Summertime and Nieces

July 25, 2010

My nieces, Cindy (age 11) and Eliza (age 7), drop into my life once or twice a year.  It’s a treat for them to board at their grandparents’—a five-hour car ride from home.  This summer they arrived with their agenda all planned out:  “We’re going to the Children’s Museum, we’re riding boats on the canal, we’re going on the pedal-cars and taking a carriage ride.”

I made as many guest appearances as I could handle through the week.  My abundant deficiencies, overlooked in the polite adult world, are far from taboo for pre-teen curiosity.  I don’t know if it is in spite of or because of these deficiencies that my nieces like me—unfathomable as that may be.

“Uncle Craig, you have a smiley face on the back of your head!”

My balding pattern is taking a bizarre route on its way to full bloom.  I currently have quasi-Gorbachev splotches grimacing at people who walk behind me.  The former General Secretary’s birthmarks were considerably more dignified.

The girls did everything on their list for the week, sans the carriage ride—nixed  by grandpa as a wintertime-only treat. Added to the docket was our church festival.  Elephant ears, face painting, snow cones and silly prizes.

“Uncle Craig, you look a lot like my dad, but he doesn’t laugh anything like you.”

No one I know may believe me, but I make an effort to keep my laughter under wraps.  Unchecked, it is akin to a zoo full of animals—seagulls, hyenas, donkeys, elephants.  Eliza demanded on several occasions: “Laugh!”   Luckily, her demand struck me as funny.

Less hectic days at home meant rollerblading, reading, board games and singing.  Cindy and Eliza ran, yelled and swung at a neighborhood playground.  (I found out I can no longer properly execute an underdog push on a swing-set.)

“Uncle Craig, What’s that in your neck?”

My Adam’s apple is admittedly at the high end of the bell curve for size.  One of Michelle’s pictures rather makes it resemble an Easter Island moai.  I reveled in swallowing when the nieces were staring.  “Eeewwww!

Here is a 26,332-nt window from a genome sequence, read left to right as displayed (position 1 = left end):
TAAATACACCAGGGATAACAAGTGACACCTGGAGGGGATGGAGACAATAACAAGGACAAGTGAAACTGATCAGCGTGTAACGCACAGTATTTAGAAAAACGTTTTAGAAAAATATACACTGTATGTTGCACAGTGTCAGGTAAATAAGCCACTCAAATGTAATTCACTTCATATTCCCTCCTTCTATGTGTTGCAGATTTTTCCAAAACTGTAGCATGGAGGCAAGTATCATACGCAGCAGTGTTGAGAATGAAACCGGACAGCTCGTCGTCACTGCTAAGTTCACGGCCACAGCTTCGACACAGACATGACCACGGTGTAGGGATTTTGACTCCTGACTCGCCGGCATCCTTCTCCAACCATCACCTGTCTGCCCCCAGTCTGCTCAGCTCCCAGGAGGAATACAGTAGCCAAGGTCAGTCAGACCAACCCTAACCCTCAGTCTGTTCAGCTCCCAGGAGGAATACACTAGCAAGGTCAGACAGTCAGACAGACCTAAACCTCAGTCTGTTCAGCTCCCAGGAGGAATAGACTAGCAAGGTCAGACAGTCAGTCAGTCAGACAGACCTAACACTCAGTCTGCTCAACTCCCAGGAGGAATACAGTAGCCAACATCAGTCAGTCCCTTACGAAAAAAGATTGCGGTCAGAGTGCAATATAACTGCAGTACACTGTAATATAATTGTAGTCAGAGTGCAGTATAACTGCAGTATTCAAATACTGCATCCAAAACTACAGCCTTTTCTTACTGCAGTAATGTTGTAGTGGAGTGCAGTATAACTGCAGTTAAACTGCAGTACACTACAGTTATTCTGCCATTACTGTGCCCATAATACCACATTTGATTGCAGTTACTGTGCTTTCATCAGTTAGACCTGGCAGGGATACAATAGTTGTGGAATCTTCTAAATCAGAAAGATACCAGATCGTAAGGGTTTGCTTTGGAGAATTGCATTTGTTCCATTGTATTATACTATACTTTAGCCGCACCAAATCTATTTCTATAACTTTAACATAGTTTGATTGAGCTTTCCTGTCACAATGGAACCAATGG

They went putt-putting and got a hole-in-one.  They went for a hike at Eagle Creek park and saw a deer.  They visited a water park and Eliza quickly got over her fear of the water slide.  They served play Egyptian food to their grandparents at the Children’s Museum.  They ate real food at a rooftop restaurant looking at the Indianapolis skyline.  (Spoiled by the grandparents, you think?)

“When was the last time you talked to our dad, Uncle Craig?”

“I dunno, Christmas?”

“But he’s your brother! That’s sad!  You should call him.”

Cindy made a sleuth-like accusation, “Maybe they don’t like each other.”  A smirking silence gave way to bursts of giggles.

I don’t dislike my brother.  We’ve never had enough of a relationship to sense that one had gone missing.  (I’ve accidentally identified myself as an only child before.)

Later on their father called to talk to his girls.  The phone was shoved to my ear  amid gleeful shouts:  “Talk to your brother!”

I said, “Hi,” and handed the phone back.  That was quite enough conversation for both of us.  (We couldn’t have heard each other over the kids anyway.)

My nieces are not a matched set.  They have vastly different personalities and talents.  But their relationship enchanted me during the week.  Eliza wanted to do anything Cindy was doing.  Cindy was generous and encouraging with her little sister.  They could irritate each other, certainly, but they just might get through childhood as friends, rather than the strangers that their father and I were.

The word “family” is warm-hearted to me because of my parents, aunts, uncles and cousins—because of sepia-toned memories of elephant ears and hyena laughs, singing, swinging and inside jokes.  It’s wondrous—and somehow mysterious—to see my nieces building those kinds of memories with each other.



  1. Well, now, isn’t that sweet!? The part about your nieces being friends and building great memories, that is. Not the part about you sometimes forgetting that you have a brother. ;O)

  2. Ha ha ha ha ha
    I’m imaging your laughter and your juggling Adam’s apple right now.

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